What Orlando is talking about
And not even just Orlando… the whole world is talking about the case of the manatee with the word “Trump” scrawled on its side.
Here’s what we’ve learned:
- The sighting in Florida this week of a manatee with letters spelling out “Trump” on its back has not only sparked a media frenzy but also prompted an investigation and a reward for proper conviction.
- The story originally broke in the Citrus County Chronicle on Monday.
- According to the Washington Post, Hailey Warrington was the first person to discover the manatee while out operating a manatee boat tour in the Homosassa River. That’s when she noticed the sleeping manatee with the president’s name on its body. She took photos and videos of the sea cow and sent them to local law enforcement.
- Since then, the Center for Biological Diversity posted a $5,000 reward for information leading to a conviction “for the cruel and illegal mutilation” of a threatened manatee, initially stating that the word had been “carved” into the manatee’s back and would appear to have caused significant scarring.
- The U.S. Fish and Wildlife Service and Florida’s Fish and Wildlife Conservation Commission quickly followed suit and opened an investigation. They have since found that the manatee does not appear to be seriously injured “as it seems the word was written in algae on the animal’s back.”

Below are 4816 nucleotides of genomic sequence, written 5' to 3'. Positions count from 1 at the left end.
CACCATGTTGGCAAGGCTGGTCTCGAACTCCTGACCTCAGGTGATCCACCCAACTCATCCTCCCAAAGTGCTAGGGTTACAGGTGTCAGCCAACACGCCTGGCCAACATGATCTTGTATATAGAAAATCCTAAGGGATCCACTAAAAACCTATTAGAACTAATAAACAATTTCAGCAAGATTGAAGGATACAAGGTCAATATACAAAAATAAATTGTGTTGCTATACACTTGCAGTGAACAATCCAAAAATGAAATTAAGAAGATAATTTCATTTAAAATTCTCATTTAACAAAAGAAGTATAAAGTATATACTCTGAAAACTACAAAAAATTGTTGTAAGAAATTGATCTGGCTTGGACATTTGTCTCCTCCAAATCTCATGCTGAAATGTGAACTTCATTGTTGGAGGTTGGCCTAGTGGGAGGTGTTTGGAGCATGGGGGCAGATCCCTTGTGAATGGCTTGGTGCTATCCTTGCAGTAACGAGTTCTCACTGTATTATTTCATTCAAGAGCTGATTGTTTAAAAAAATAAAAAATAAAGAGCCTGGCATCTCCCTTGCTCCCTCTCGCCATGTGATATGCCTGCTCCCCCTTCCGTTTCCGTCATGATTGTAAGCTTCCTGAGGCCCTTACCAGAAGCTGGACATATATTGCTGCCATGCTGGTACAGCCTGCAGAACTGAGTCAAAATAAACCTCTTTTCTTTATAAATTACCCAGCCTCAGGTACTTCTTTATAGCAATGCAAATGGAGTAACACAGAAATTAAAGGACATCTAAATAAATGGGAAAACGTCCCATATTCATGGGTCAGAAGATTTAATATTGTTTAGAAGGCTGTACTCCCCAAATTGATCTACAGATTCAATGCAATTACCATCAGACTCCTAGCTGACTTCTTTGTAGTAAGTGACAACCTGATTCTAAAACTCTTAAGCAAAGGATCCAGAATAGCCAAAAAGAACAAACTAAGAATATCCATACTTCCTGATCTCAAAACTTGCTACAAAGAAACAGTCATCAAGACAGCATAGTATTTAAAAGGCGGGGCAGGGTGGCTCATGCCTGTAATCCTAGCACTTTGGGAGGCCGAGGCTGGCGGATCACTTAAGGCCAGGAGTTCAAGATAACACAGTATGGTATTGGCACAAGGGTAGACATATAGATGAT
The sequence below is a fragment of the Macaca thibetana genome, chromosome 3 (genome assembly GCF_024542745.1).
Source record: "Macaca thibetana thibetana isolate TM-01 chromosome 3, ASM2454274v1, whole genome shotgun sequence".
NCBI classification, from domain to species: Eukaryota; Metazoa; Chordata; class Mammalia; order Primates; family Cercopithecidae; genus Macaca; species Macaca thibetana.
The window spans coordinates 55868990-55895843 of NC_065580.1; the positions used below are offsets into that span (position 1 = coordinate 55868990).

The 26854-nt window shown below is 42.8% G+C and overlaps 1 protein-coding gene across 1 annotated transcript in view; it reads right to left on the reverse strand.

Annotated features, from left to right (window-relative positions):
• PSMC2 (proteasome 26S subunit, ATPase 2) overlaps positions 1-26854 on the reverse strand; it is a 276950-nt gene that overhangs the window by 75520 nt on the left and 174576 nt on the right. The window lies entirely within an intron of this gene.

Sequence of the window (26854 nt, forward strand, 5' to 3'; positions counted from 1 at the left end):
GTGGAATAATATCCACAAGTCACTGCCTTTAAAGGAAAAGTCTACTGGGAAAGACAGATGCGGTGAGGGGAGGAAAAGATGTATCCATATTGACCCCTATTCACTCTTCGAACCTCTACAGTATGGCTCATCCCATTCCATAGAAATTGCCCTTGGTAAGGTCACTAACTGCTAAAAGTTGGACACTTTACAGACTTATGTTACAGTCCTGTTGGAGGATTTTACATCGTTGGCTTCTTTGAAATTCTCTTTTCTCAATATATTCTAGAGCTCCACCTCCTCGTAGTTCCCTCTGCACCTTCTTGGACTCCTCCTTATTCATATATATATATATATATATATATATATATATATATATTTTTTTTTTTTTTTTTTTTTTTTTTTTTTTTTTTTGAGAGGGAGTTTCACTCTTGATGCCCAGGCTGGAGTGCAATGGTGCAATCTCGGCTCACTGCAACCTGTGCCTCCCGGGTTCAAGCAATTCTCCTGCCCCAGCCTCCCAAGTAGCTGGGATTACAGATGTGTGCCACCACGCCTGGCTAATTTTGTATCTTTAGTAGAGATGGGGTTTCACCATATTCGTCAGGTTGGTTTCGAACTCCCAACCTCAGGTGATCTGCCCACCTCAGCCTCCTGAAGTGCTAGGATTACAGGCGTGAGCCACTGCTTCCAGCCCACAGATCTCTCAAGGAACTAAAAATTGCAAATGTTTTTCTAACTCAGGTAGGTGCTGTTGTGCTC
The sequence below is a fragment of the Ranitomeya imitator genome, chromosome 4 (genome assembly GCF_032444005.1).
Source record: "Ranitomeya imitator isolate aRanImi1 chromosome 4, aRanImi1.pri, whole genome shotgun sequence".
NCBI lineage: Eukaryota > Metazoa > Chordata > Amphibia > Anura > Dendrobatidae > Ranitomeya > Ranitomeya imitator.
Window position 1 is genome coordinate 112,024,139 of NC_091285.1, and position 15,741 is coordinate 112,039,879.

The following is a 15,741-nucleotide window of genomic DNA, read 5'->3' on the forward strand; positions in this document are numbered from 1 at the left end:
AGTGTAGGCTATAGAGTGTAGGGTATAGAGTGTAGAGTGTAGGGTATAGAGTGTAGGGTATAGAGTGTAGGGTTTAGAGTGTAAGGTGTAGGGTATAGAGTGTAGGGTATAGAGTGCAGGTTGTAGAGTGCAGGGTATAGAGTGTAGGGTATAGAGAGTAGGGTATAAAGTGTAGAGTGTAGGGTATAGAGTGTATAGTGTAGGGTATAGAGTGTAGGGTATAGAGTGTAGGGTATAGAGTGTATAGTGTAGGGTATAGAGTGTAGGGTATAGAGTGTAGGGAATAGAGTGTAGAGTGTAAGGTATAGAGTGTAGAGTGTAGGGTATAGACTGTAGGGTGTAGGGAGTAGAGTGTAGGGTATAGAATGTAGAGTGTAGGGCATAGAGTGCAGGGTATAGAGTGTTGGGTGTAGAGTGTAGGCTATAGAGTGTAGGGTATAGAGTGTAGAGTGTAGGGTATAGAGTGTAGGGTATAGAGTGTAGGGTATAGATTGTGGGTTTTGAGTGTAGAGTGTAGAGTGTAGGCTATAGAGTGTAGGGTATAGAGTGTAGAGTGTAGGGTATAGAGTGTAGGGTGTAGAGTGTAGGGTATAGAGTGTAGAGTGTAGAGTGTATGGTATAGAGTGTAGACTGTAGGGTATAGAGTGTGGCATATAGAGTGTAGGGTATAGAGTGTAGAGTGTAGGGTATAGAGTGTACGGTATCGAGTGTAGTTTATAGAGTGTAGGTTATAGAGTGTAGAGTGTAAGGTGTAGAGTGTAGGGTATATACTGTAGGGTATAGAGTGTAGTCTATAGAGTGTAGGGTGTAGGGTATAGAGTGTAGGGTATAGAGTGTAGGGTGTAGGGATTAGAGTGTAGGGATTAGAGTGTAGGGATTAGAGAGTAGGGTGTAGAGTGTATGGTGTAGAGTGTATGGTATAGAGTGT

- Patrick Rose, executive director of the Save the Manatee Club, reviewed the photos and said, “You can scratch that away with your fingernails” and “That can happen without cutting into the manatee’s hide, which is pretty tough.” BUT STILL.
Regardless of whether or not the manatee was maimed, it’s still a state and federal crime to harass manatees and officials are continuing to investigate the incident. Anyone with information is encouraged to call a hotline at 1-844-397-8477 or email FWS_TIPS@FWS.GOV.
It’s worth noting that according to state reports, 637 manatees were found dead in Florida last year. And that’s 59 more manatees than the 5-year average, with boaters being among the biggest threats to our beloved sea cows. There are currently at least 7,520 manatees alive here today.
Photo Credit: Albert kok